Anyway, many thanks again for taking the time to examine the problem and present a real solution.

    * in other words, that they would write a piece of patchwork that accomplishes a primitive goal as a "demo" but is apparently not stable enough to be developed into anything else. But I like to blame my problems on other people, because I already know I'm too smart to be wrong
    C programming resources:
    GNU C Function and Macro Index -- glibc reference manual
    The C Book -- nice online learner guide
    Current ISO draft standard
    CCAN -- new CPAN like open source library repository
    3 (different) GNU debugger tutorials: #1 -- #2 -- #3
    cpwiki -- our wiki on sourceforge

  4. #4
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    Quote Originally Posted by MWAAAHAAA View Post
    So it first rotates the camera, assuming it is placed at the origin of the world, together with your scene. It then moves the camera (i.e. origin) away from your scene. If you were to first call gluLookAt, it would rotate in an empty world, then move the origin from the empty world. Afterwards you would be building your world on top of the camera (which is at the origin) so you would see nothing, since everything too close to the camera is clipped by either the near clipping plane, or the viewing frustum. You could attempt to draw the scene a distance away from the camera equal to the distance you moved the camera, which should result in a visible scene.
    I just realized I misinformed you here.

    To rectify: one first positions the camera and afterwards one places the objects in the scene. That means you should first place the call to gluLookAt and then place the objects wherever you want to. The origin stays where it is: if you move the camera 50 units back, and then draw a point at the origin, you will see the point show up.

    Now the reason why you did not see your scene when you placed the gluLookAt call at the start of the scene is that it is positioned behind the far clipping plane:

    Code:
    gluPerspective(60.0f,aspect,1.0f,30.0f);
    ...
    gluLookAt(0.0f,0.0f,50.0f,0.0f,0.0f,0.0f,0.0f,1.0f,0.0f);
    You placed the far clipping plane at 30 units from the camera, and would then have moved the camera away 50 units, so that your scene is completely outside of the viewing frustum.

    The reason you were seeing anything at all when you misplaced the gluLookAt call to the end of the function is due to the glTranslatef call that moved your camera 3.6 units out.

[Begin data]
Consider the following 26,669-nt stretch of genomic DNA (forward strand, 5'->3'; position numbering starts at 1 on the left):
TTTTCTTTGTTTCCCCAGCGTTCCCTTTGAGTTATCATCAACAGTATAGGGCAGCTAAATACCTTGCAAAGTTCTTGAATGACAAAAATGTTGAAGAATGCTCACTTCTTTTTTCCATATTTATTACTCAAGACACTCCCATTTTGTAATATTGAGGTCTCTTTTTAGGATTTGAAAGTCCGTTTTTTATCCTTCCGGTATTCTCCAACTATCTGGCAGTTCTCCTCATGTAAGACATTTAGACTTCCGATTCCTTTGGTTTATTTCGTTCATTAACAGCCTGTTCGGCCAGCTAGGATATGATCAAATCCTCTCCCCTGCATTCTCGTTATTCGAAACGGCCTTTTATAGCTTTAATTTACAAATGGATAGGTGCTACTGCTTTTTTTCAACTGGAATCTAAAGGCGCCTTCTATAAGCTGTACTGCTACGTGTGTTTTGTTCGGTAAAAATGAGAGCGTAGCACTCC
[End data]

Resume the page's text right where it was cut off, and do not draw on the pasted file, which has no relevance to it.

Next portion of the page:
That should be correct. I hope I did not cause you too much confusion.

  5. #5
    spurious conceit MK27's Avatar
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    Quote Originally Posted by MWAAAHAAA View Post
    You placed the far clipping plane at 30 units from the camera, and would then have moved the camera away 50 units, so that your scene is completely outside of the viewing frustum.
    That should be correct. I hope I did not cause you too much confusion.
    No way! Look, the Borg Castle is complete! You're right about the clipping/frustum thing. And I will stick to what I was trying to imply about about the openGL documenteurs: while they may pass the SAMS!* spell corrected "Publish Yourself in 24 hours" standard of computer literature, it is still subpar in my book.

    *actually SAMS is not the publisher of either book, hopefully someone gets my meaning here. And those books are not the end of the drivel either; 3Ders are a sulky bunch
    Attached Images Attached Images  
    C programming resources:
    GNU C Function and Macro Index -- glibc reference manual
    The C Book -- nice online learner guide
    Current ISO draft standard
    CCAN -- new CPAN like open source library repository
    3 (different) GNU debugger tutorials: #1 -- #2 -- #3
    cpwiki -- our wiki on sourceforge

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    That screenshot somehow reminds me of "The Sentinel".

  7. #7
    spurious conceit MK27's Avatar
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    Quote Originally Posted by MWAAAHAAA View Post
    That screenshot somehow reminds me of "The Sentinel".
    The Judas Priest song? Now that's abstraction

    It made me think of the Led Zepplin record cover for "Presence" (but a lot of things do that).
    C programming resources:
    GNU C Function and Macro Index -- glibc reference manual
    The C Book -- nice online learner guide
    Current ISO draft standard
    CCAN -- new CPAN like open source library repository
    3 (different) GNU debugger tutorials: #1 -- #2 -- #3
    cpwiki -- our wiki on sourceforge

  8. #8
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    Quote Originally Posted by MK27 View Post
    The Judas Priest song? Now that's abstraction
    Hehe, I meant the 1986 computer game.